1.16               The ACL was intended to support COAG’s National Partnership Agreement to Deliver a Seamless National Economy, which aimed at reducing regulatory duplication and inconsistency. To do this, the ACL replaces specific provisions in at least 20 overlapping laws at both the Commonwealth and State and Territory level.[3] Any changes to the ACL by the Commonwealth, for example, would require that the States and Territories also amend their various laws to maintain the national consistency of the system. Importantly, the Agreement states: ‘This Agreement may be amended only by the unanimous agreement of all the Parties’.[4]

1.17               The purpose of this policy framework for consumer protection is to improve consumer wellbeing through empowerment and protection, to foster competition and to enable the confident participation of consumers in markets in which both consumers and suppliers alike trade fairly. This purpose is in turn supported by six operational objectives:

n  to ensure that consumers are sufficiently wellinformed to benefit from and stimulate effective competition;

n  to ensure that goods and services are safe and fit for the purposes for which they were sold;

n  to prevent practices that are unfair;

n  to meet the needs of those consumers who are most vulnerable or are at the greatest disadvantage;

n  to provide accessible and timely redress where consumer detriment has occurred; and

n  to promote proportionate, riskbased enforcement.

1.18               The Australian Consumer Law took effect in January 2011. It is too soon to quantify its benefits, but the Productivity Commission estimated that Australian consumers and businesses will obtain benefits of up to $4.5 billion per annum. These benefits will accrue by increasing the capacity of consumers to make informed decisions, reduced compliance costs for business, enhanced productivity and innovation and reduced transaction costs.[5]

Developments prior to the Bill

Labelling Logic: Review of Food Labelling: Law and Policy (2011)

1.19               Separately to the Bill, the Australia and New Zealand Food Regulation Ministerial Council (the Ministerial Council or MINCO) will respond to the recommendations of the review on 9 December 2011. In particular, it will consider a whole of Commonwealth, State, Territory and New Zealand Government response to the report, which the Department of Health and Ageing is currently coordinating.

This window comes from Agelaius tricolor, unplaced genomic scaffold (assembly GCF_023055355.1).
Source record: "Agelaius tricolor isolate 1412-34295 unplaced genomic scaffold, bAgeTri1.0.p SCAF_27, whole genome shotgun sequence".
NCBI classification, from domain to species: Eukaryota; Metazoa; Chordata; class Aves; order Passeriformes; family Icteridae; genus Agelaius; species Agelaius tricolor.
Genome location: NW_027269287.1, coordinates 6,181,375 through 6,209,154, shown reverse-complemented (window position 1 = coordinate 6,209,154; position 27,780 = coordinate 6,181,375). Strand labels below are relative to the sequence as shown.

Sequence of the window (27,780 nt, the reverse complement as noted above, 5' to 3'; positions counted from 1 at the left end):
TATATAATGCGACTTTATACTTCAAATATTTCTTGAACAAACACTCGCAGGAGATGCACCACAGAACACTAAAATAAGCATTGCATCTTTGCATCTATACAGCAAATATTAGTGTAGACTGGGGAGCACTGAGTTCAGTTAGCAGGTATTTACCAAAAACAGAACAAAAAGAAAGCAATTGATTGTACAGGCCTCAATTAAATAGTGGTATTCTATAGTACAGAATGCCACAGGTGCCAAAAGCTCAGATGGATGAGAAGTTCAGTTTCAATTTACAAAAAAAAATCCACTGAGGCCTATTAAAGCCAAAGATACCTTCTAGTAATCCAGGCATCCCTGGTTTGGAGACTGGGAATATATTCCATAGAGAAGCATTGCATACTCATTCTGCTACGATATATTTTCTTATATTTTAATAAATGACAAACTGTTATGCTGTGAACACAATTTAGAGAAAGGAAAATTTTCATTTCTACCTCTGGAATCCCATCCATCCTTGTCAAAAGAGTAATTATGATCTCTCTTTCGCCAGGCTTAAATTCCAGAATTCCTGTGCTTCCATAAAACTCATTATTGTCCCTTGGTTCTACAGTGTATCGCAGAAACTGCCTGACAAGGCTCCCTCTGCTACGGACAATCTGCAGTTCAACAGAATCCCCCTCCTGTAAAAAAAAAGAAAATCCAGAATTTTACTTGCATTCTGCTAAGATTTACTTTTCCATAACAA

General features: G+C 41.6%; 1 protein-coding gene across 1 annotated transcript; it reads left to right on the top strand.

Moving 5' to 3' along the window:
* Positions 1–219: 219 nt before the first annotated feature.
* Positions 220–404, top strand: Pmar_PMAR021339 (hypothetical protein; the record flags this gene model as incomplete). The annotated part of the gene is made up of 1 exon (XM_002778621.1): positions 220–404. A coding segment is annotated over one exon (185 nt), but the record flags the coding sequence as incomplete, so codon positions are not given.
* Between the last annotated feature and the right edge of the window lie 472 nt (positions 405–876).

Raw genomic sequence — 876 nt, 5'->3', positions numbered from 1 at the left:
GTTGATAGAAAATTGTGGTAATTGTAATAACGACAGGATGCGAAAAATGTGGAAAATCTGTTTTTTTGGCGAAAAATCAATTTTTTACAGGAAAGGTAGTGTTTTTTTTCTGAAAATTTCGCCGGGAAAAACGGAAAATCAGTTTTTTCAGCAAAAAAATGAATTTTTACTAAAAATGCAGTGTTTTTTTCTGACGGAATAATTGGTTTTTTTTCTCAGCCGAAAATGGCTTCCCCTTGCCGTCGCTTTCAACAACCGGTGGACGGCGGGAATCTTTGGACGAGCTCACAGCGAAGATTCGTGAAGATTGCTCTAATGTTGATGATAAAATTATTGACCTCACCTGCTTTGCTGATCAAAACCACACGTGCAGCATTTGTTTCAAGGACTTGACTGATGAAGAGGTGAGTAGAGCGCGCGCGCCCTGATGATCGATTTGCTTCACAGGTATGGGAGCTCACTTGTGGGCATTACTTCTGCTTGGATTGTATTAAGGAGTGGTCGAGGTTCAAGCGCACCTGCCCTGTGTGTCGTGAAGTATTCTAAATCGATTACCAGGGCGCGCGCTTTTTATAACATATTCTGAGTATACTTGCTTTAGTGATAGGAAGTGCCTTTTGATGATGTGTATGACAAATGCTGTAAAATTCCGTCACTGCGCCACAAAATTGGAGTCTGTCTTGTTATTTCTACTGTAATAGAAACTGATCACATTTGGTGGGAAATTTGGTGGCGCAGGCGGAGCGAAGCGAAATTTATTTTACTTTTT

1.20               In October 2009, the MINCO announced a Review of Food Labelling Law and Policy. An independent expert panel, chaired by former Australian Health Minister Dr Neal Blewett AC, was appointed to conduct the review.  He was joined on the panel by professionals with backgrounds in food industry communications, marketing and corporate affairs, consumer behaviour and food and nutrition policy.

1.21               The terms of reference of the review required that the panel:

n  examine the policy drivers impacting on demands for food labelling;

n  consider what should be the role for government in the regulation of food labelling and what principles should guide decisions about government regulatory intervention;

n  consider what policies and mechanisms are needed to ensure that government plays its optimum role;

n  consider principles and approaches to achieve compliance with labelling requirements and appropriate and consistent enforcement;

n  evaluate current policies, standards and laws relevant to food labelling and existing work on health claims and front-of-pack labelling against terms of reference 1–4 above; and

n  make recommendations to improve food labelling law and policy.

1.22               The review received approximately 6,600 submissions and heard from approximately 550 attendees at public consultation sessions.

1.23               The review wrote up its findings in its report, Labelling Logic: Review of Food Labelling: Law and Policy (2011) and made 61 recommendations. The most important for present purposes are:

Recommendation 2: That food labelling policy be guided by an issues hierarchy in descending order of food safety, preventative health, new technologies and consumer values issues. Regulatory action in relation to food safety, preventative health and new technologies should primarily be initiated by government and referenced in the Food Standards Code. Regulatory action in relation to consumer values issues should generally be initiated by industry and referenced to consumer protection legislation, with the possibility of some specific methods or processes of production being referenced in the Food Standards Code.

Recommendation 12: That where sugars, fats or vegetable oils are added as separate ingredients in a food, the terms ‘added sugars’ and ‘added fats’ and/or ‘added vegetable oils’ be used in the ingredient list as the generic term, followed by a bracketed list (e.g., added sugars (fructose, glucose syrup, honey), added fats (palm oil, milk fat) or added vegetable oils (sunflower oil, palm oil)).

1.24               The Department of Health and Ageing is coordinating the Government’s response to the Labelling Logic review of food labelling, which is expected to be considered by the Ministerial Council on 9 December 2011.

Senate inquiry

1.25               The Senate committee reported on an earlier version of the Bill. The differences between the two versions of the Bill are:

n  the earlier Bill had a second purpose of encouraging the use of certified sustainable palm oil to help protect wildlife habitat;